Although the unique race's popularity continued to grow year after year, Eppie said it wasn't until 1982, thanks to a little help from the media, that The Great Race became as recognized as it is today in northern California.
"Right about the eighth year it began to take flight, because Traffic Magazine came to Sacramento and did about an eight-page story with pictures on the race, so we really arrived just about then," he said. "We maybe had about 800 people or so compete at that time."
Last year, over 2000 people across 303 teams participated in the 35th year of the event, as the reputation of "The Great Race" has continued to expand almost every year. The growth has somewhat leveled out in recent years, but another strong showing is anticipated for this year's event, according to public relations and marketing director Anita Fitzhugh.
"This year, we're expecting about 2,000 people again," Fitzhugh said. "We're hoping to be about even for The Great Race, at least that's the goal. And there's a small increase for the Kaiser Permanente Kids Duathlon for running and cycling."
Since he began the triathlon, Eppie has built friendships with many of the competitors, as some people continue coming back to the popular summer event. At the same time, Eppie says that when he asks for a show of hands from first-timers before each race, he gets around a quarter of the crowd.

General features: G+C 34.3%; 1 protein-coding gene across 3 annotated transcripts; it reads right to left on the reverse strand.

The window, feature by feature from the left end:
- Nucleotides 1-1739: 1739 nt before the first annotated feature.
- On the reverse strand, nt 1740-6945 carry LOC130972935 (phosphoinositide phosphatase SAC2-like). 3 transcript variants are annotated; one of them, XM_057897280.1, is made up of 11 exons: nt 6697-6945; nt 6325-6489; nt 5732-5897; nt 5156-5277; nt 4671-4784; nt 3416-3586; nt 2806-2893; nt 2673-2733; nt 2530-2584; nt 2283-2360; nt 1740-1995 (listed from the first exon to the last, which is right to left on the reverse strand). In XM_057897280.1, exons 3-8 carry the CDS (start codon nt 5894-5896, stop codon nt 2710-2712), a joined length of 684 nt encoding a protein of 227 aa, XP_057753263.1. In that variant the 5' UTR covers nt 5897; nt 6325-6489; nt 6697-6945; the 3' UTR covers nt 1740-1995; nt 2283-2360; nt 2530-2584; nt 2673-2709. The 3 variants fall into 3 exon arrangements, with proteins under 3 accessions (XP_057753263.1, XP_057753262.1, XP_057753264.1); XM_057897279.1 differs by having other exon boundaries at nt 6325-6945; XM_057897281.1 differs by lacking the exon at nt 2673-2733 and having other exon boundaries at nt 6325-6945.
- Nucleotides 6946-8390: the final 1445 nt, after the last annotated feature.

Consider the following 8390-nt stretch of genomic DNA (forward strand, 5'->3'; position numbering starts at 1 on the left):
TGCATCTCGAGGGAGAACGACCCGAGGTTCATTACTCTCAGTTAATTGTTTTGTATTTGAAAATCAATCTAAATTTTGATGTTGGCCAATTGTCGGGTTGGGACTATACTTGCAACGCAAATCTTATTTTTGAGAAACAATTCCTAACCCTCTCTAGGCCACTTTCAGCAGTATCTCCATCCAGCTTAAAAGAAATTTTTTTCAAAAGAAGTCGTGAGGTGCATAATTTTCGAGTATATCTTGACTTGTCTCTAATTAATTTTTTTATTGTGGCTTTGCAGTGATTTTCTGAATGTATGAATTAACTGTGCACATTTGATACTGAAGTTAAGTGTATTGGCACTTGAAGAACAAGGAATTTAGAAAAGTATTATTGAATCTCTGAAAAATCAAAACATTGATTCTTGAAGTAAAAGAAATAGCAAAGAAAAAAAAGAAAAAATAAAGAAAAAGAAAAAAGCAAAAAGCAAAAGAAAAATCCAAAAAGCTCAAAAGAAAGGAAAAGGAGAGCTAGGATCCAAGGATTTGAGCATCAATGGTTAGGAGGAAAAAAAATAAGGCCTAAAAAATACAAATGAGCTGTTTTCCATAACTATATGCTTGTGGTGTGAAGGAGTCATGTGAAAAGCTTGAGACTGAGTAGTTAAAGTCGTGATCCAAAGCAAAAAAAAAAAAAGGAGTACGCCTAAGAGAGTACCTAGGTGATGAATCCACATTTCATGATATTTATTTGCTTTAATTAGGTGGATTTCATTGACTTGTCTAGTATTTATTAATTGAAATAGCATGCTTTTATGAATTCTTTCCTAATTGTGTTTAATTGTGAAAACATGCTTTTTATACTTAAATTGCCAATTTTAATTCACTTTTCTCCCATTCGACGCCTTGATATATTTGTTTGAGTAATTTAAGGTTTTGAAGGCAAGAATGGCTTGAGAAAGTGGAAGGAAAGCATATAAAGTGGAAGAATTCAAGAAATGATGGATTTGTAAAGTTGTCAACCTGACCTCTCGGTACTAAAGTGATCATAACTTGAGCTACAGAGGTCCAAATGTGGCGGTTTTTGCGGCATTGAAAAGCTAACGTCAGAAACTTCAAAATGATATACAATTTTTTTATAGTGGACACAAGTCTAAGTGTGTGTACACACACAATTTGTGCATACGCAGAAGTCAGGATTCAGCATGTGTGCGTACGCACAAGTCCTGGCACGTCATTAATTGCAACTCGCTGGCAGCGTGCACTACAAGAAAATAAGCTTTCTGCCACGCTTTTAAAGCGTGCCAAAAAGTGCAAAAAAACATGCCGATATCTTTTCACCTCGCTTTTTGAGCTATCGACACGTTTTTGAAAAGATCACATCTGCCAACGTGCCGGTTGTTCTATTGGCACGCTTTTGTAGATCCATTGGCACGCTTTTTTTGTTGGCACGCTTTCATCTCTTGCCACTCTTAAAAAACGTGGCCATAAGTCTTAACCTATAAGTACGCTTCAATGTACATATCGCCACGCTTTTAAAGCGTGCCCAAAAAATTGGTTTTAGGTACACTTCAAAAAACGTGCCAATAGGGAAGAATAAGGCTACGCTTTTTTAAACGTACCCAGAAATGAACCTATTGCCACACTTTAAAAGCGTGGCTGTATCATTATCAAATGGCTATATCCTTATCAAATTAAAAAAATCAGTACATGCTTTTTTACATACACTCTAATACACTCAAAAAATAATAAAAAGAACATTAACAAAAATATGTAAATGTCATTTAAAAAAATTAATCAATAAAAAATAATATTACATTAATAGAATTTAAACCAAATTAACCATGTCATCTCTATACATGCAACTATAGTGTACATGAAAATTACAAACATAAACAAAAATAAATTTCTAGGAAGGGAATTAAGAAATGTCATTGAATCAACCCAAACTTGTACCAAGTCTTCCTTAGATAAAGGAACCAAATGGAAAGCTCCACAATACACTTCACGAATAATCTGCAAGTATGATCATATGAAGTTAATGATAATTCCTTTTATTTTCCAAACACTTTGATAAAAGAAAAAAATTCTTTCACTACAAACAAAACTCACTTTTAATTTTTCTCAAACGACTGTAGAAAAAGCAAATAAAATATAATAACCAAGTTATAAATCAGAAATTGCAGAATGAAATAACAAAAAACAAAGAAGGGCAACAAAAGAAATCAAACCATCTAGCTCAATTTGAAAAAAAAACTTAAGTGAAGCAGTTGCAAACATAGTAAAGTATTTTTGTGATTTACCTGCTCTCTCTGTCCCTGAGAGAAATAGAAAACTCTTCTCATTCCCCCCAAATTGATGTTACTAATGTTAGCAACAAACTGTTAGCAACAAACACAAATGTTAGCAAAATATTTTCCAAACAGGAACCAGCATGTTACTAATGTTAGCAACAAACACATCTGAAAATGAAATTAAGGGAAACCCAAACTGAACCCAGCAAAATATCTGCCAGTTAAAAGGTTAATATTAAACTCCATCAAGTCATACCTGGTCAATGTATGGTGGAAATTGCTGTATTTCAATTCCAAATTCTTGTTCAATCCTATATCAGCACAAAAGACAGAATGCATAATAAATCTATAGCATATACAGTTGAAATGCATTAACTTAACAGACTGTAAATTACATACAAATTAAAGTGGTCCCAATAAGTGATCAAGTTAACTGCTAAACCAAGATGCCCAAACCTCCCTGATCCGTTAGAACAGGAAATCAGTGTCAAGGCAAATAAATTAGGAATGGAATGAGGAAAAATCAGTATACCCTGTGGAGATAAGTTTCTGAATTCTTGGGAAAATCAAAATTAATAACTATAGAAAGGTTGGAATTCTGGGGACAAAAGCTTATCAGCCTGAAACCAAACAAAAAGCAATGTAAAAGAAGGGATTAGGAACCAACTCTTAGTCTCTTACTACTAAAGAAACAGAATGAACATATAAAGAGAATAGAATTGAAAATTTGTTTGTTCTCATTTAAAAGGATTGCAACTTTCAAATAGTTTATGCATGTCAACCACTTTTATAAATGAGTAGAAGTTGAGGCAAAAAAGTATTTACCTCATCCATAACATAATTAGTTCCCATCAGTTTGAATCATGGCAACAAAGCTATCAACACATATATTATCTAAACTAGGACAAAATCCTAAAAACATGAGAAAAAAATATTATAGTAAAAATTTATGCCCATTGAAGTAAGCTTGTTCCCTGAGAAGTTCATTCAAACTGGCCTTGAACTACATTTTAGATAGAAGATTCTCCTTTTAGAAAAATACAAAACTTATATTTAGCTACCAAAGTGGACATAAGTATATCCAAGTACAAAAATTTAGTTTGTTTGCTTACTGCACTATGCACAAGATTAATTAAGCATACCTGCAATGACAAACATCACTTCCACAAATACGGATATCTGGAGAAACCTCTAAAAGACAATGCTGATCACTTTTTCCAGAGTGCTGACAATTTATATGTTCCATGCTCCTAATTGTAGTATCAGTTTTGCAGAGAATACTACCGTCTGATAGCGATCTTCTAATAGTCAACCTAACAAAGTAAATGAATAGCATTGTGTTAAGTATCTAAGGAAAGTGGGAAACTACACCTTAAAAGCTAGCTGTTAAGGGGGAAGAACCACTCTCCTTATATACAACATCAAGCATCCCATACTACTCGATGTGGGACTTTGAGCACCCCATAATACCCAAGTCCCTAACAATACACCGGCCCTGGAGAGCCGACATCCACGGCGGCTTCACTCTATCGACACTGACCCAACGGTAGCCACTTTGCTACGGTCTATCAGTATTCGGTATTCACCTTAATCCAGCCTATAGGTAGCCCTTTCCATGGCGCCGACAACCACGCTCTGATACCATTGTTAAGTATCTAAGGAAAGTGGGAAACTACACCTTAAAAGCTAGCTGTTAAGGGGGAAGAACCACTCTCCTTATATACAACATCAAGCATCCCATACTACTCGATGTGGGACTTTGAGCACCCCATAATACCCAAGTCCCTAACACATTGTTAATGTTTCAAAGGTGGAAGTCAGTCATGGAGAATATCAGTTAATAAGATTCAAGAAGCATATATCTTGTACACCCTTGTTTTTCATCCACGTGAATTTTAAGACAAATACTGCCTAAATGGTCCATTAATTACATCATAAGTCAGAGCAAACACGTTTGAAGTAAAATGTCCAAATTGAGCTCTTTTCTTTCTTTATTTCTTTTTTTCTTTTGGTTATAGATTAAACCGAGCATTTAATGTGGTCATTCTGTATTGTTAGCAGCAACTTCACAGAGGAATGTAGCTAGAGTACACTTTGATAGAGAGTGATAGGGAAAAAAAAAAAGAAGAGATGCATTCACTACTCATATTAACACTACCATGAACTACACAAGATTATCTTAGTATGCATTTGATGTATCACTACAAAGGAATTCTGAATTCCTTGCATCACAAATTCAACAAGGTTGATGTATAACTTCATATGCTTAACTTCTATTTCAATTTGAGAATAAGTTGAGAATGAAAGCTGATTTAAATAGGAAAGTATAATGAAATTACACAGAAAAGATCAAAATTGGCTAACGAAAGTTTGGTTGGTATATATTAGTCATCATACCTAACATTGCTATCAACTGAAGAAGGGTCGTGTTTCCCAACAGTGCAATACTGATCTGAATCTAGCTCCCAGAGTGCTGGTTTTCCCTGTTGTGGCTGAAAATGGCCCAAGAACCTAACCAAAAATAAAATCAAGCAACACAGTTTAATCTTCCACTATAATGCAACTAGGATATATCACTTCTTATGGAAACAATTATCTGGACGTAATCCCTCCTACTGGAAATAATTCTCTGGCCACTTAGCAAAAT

"We've got a couple guys who have done this race for 34 years," Eppie said. "So there's some tradition for a lot of people. There's also about 25 percent hands raised when I ask before the race, 'Who's new?' I think that's because people always want to do Eppie's, and for some, once is enough."
Another big reason why Eppie has continued to organize the event every year is the funds it raises for the Sacramento County Theraputic Recreation Services, an organization providing support for mentally and physically challanged individuals. According to Fitzhugh, the race has accumulated nearly 900,000 dollars for the charity since donations began in 1980, with all proceeds going to the group every year.
While the funds had always gone directly from Eppie to the charity, an organization called Eppie's Great Race Foundation was started in 2005 to help transfer the proceeds in case something were to happen to the now elderly Eppie.
"We started the foundation in order to continue going on in case of the demise of the guy with the guiding lights that was me," Eppie said with a laugh. "I've got a full succession plan put together with the foundation, a board of directors, The Great Race committee and the people who actually get stuff set up for the race.
"We've got an operation manual about five inches think. And if something happens to me, I think my son would be willing to take over, as well," he said.
Entry fees for The Great Race vary between $30-$285 depending on entry submission date and division, with the Duathlon only $5 for kids and $10 at the spaghetti dinner and the day of the race. More details for signups and entry fees, as well as details of both races, can be found at thegreatrace.org.